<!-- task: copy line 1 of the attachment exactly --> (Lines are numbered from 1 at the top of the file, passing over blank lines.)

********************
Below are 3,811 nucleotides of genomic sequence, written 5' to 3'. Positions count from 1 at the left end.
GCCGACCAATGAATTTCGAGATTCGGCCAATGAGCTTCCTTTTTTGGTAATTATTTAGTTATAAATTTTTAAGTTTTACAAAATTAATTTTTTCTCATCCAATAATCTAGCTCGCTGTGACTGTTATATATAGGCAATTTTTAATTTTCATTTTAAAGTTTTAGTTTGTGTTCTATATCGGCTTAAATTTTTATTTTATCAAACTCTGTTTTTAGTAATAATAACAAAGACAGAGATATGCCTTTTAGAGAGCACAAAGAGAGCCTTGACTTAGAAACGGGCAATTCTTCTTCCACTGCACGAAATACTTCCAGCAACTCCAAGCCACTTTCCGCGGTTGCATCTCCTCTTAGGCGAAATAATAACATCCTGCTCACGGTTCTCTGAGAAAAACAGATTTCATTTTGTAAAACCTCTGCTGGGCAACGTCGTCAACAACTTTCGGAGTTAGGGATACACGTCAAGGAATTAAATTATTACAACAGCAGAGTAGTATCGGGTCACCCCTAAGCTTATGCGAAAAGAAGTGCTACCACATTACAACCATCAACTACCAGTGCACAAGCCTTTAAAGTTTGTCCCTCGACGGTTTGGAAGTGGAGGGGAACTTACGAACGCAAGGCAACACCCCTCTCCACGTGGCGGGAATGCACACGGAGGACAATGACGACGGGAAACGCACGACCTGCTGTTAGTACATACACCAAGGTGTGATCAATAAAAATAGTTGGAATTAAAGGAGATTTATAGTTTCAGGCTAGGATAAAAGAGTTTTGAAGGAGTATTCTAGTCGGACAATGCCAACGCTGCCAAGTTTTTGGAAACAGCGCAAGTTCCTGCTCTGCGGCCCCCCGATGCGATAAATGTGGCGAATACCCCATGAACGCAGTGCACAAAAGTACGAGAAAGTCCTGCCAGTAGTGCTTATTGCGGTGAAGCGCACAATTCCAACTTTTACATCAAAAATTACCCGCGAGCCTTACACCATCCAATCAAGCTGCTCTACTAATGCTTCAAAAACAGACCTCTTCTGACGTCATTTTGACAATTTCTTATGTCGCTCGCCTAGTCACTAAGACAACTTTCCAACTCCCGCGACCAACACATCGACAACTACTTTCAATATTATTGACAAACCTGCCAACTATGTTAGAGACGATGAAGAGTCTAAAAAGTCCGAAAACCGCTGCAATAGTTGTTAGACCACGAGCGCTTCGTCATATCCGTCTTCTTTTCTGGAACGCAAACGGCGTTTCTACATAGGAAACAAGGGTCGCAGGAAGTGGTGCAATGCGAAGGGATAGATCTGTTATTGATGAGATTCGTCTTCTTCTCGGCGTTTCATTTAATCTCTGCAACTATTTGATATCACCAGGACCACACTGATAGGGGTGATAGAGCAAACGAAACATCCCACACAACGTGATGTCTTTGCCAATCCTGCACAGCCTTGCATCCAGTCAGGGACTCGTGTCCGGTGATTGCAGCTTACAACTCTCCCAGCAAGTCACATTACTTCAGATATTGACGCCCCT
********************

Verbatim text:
Below are 3,811 nucleotides of genomic sequence, written 5' to 3'. Positions count from 1 at the left end.